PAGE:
“The initial financial investment is much lower; the lower cost of maintenance and obsolescence management needs to be taken into account too, says Philippe Bodin "furthermore, the procurement and manufacturing time is much shorter."
The Bugey, Dampierre and Gravelines simulators, illustrate the problem. They were originally built in the 1980s and have been upgraded. But replacing obsolete components means recovering design and manufacture from scratch. Even when the components are still available, they can be very expensive -- a single paper recorder can cost up to 40,000 euros ($46,000).
The use of screens and tactile slabs will completely change the perspective: fewer parts to supply, spares easily and quickly available at controlled costs and predictable returns.
As with any project where innovation plays a major role and makes a significant break from the state of the art, the challenges are many and their treatment is further complicated by a very tight schedule. However, the project progress allows EDF and Corys to be confident about the ability to successfully achieve most goals.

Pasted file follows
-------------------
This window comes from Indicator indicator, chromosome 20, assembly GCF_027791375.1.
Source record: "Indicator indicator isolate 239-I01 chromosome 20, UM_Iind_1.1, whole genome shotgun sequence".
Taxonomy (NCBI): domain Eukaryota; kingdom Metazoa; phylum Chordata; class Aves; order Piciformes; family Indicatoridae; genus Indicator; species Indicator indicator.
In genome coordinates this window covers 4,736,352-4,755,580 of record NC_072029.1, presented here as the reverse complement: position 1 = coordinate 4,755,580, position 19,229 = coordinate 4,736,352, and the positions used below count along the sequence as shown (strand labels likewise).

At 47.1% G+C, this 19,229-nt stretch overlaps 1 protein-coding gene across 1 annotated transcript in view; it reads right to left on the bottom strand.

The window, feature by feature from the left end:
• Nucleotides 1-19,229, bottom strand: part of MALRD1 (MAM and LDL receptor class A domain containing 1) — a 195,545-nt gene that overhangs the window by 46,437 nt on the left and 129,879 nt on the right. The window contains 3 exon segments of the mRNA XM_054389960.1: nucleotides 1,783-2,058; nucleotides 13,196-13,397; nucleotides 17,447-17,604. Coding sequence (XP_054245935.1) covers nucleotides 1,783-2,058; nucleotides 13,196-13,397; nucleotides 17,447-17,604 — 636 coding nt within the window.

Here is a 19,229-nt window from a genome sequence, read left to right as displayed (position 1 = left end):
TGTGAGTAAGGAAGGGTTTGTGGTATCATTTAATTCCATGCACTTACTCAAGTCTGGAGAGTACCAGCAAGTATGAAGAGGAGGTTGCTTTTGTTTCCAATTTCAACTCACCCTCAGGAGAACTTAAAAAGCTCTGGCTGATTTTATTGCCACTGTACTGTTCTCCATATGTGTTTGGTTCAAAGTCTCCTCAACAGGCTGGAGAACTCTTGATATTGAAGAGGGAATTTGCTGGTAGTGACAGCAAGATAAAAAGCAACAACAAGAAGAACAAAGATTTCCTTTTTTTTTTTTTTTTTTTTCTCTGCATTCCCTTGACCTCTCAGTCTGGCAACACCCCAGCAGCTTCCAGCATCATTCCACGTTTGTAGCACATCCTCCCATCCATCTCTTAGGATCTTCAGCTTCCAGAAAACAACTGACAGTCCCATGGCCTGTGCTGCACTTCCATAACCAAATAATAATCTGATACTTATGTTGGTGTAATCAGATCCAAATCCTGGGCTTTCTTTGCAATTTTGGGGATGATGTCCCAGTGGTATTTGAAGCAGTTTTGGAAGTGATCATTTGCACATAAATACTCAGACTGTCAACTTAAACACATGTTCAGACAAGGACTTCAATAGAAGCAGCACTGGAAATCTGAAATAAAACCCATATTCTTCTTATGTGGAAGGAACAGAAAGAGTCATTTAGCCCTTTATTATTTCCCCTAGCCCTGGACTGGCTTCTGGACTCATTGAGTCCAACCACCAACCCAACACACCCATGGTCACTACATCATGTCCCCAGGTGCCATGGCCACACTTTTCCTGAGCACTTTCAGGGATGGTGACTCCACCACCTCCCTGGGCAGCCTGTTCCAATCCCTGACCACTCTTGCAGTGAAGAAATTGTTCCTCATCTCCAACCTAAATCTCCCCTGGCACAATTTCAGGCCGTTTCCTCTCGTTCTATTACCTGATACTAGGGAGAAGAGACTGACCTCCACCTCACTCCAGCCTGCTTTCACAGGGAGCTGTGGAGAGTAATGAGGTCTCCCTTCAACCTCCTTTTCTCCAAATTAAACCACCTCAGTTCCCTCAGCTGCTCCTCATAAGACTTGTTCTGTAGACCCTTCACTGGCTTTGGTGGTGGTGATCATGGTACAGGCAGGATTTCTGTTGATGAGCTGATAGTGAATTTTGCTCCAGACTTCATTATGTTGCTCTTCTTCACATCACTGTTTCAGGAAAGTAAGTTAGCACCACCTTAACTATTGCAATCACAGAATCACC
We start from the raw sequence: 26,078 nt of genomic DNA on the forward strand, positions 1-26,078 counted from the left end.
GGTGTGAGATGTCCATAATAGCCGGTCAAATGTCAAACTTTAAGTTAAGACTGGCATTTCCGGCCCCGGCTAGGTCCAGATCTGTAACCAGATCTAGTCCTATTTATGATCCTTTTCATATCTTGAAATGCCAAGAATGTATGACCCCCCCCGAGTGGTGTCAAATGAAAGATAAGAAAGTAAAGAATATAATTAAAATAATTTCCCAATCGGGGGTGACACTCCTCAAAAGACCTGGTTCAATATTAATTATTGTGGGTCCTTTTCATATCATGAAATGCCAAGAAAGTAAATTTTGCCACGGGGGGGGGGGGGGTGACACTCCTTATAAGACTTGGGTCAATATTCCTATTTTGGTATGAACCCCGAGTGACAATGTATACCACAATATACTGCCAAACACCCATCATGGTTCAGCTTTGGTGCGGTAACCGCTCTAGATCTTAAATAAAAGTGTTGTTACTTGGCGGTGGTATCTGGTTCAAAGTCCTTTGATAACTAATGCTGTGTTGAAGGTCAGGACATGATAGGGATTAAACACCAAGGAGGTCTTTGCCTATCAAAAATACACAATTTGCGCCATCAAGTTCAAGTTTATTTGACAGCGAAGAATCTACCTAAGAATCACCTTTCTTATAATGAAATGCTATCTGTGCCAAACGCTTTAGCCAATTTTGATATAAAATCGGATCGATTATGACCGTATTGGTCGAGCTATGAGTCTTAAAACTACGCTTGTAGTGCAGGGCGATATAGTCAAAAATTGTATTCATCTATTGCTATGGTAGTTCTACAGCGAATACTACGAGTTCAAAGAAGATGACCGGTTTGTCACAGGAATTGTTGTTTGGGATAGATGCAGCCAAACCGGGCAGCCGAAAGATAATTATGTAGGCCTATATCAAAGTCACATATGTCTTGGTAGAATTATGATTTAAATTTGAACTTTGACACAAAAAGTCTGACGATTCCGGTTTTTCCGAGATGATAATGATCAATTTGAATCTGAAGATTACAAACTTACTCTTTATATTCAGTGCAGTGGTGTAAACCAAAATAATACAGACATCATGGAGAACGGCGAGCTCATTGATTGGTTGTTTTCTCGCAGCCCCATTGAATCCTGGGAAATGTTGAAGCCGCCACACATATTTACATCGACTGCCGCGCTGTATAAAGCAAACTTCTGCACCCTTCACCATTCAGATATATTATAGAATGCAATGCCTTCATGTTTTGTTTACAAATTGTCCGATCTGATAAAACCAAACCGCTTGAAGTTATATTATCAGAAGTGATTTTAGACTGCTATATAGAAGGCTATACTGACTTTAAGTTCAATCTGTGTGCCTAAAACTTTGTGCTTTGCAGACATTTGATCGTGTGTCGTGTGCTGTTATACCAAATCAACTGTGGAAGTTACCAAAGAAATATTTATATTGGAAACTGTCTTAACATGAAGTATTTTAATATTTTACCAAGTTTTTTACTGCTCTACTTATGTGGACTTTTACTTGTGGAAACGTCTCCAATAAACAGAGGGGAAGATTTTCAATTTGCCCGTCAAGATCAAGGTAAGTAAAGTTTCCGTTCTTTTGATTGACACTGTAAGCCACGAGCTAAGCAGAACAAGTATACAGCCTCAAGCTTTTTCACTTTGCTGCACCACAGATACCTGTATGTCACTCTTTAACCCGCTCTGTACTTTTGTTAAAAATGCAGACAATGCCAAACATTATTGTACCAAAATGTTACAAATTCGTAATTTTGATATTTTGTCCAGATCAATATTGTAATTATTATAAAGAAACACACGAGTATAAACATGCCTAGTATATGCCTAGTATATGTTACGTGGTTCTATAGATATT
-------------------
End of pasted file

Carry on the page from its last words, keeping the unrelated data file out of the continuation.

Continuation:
But what is particularly noteworthy in the project has been the involvement and cooperation between many project team members belonging to various entities very different in size, culture, and organisation.
As with any emerging technology, difficulties with implementation and migration remain. The major challenge for EDF is still replacing hardware control room simulators with software based SDCN without compromising the quality of operator licensing assessments or their training.
But equally, the use of digital technology opens up new possibilities. A touchscreen image can be simply replaced with another one to alter the appearance of a panel, or even the entire panel. Faster upgrades are possible and there are smaller differences between the simulator and the control room.
Teaching can also be enhanced: we can include images or videos alongside actuators, or use multiple screens as "image walls", to present operational diagrams and teaching aids directly as needed during transients in the simulator control room.